During his talk, Luke Patey detailed China’s regional developments by telling the story of three individuals who were affiliated with the China National Petroleum Corporation (CNPC) and their roles in shaping the future of Sudanese oil. Patey began with the rise of Zhou Yongkang and how he, a former Politburo Standing Committee member, pushed CNPC into Sudan. Patey then told the story of Su Yongdi, who was the impetus behind CNPC’s oil drilling success in Sudan. Lastly, following years of positive oil output from Sudan, Patey talked about how the local instability led to the kidnapping and death of nine Chinese oilmen, including the death of 20-something year old Cui Leilei.

Through the accounts of these individuals, Patey summarized the CNPC involvement in Sudan that began as a successful oil venture and turned into a political and economic liability. In doing so, he concluded with several points about the topic: Sudan demonstrates that Chinese-African relations are a two-way street where Africa can act as a training ground for China to expand abroad. However, he noted, since Sudan is no longer lucrative, China is expected to withdraw and turn to more stable regions. Additionally, he explained that what happened in Sudan indicates that the government is struggling to adapt to its business counterparts. CNPC’s actions forced the Communist Party to increase its diplomatic presence and find ways to provide security for its citizens, actions that the government had not planned on doing initially; it indicates a limited ability to control events outside of China.

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October 8 N.T. Wang Distinguished Lecture “The Chinese Economy: Boom or Bust?” Photos and Audio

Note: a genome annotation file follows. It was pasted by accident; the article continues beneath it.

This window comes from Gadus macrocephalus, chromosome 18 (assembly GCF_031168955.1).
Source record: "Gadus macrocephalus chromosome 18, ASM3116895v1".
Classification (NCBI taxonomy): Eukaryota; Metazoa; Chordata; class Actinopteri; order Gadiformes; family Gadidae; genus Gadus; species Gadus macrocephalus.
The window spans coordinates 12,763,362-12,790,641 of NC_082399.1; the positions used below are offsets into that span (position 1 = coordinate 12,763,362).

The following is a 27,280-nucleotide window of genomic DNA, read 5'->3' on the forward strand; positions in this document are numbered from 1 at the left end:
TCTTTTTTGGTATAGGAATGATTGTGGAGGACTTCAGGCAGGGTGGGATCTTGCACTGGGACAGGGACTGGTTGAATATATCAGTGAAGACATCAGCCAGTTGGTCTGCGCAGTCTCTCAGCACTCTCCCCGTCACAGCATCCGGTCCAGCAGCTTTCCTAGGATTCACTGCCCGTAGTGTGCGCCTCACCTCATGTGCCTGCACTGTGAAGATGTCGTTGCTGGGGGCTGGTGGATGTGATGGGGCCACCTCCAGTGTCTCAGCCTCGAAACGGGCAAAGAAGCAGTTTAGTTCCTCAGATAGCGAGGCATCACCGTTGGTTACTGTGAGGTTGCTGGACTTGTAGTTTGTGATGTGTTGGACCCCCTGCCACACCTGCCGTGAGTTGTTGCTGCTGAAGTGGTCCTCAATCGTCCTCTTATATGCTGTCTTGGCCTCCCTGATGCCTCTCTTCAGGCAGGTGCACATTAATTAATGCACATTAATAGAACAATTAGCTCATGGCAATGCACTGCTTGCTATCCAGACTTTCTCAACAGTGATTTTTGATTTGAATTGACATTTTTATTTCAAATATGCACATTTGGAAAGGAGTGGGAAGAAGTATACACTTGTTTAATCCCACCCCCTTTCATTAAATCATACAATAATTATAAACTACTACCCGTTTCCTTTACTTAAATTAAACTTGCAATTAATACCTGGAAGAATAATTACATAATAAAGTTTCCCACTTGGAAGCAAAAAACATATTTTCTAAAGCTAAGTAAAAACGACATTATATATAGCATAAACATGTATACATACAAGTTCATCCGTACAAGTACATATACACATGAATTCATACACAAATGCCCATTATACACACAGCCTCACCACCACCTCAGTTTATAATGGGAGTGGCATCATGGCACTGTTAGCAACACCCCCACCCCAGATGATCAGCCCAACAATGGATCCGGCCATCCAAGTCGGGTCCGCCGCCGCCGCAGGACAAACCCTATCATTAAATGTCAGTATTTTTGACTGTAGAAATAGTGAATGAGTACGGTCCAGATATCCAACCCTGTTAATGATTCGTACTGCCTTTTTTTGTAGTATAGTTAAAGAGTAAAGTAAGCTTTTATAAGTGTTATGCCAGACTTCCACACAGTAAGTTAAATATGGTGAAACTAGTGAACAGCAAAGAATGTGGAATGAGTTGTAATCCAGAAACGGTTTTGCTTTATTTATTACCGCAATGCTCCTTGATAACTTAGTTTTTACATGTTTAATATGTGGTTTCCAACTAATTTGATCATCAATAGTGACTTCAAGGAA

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Photographs and audio are now available from the October 8, 2014 Fifth Annual N.T. Wang Distinguished Lecture “The Chinese Economy: Boom or Bust?”  The event featured Lawrence J. Lau, Ralph and Claire Landau Professor of Economics, The Chinese University of Hong Kong, and the Lulu Chow Wang Senior Visiting Scholar, Chazen Institute of International Business, Columbia UniversityCarl Riskin, Senior Research Scholar, Weatherhead East Asian Institute, and Distinguished Professor of Economics, Queens College, The City University of New York, moderated the event.  The event was co-sponsored by the Jerome A. Chazen Institute of International Business.

To listen to a recording of the lecture, please click here.

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October 20 Event “To Lose Without Fighting? The U.S., China, Southeast Asia and the South China Sea:” Photos and Audio

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Photographs and audio are now available from the October 20, 2014 event “To Lose Without Fighting? The U.S., China, Southeast Asia and the South China Sea.”  The event featured Bill Hayton, a BBC journalist and author of the book The South China Sea: The Struggle for Power in Asia, from Yale University Press.  The event was moderated by Kristy Kelly, Associate Research Scholar at the Weatherhead East Asian Institute.

Hayton’s talk, co-sponsored by the APEC Study Center, Southeast Asian Student Initiative (SEASI), and the Asian American Journalists Association at Columbia, illuminated the main ideas in his book, which is about how the United States may “lose without fighting” in Southeast Asia.

The phrase is a turn on Sun Tzu’s famous “to win without fighting,” and acts as a point of departure for discussing possible U.S. responses to Chinese “provocations” in the South China Sea. Hayton calls for caution in assuming that China takes deliberate action to fractionalize U.S. alliances in the region. Rather, he argues, Chinese motivations can be understood in other ways, such as through historical context and national self-interest.

To listen to a recording of the lecture, please click here.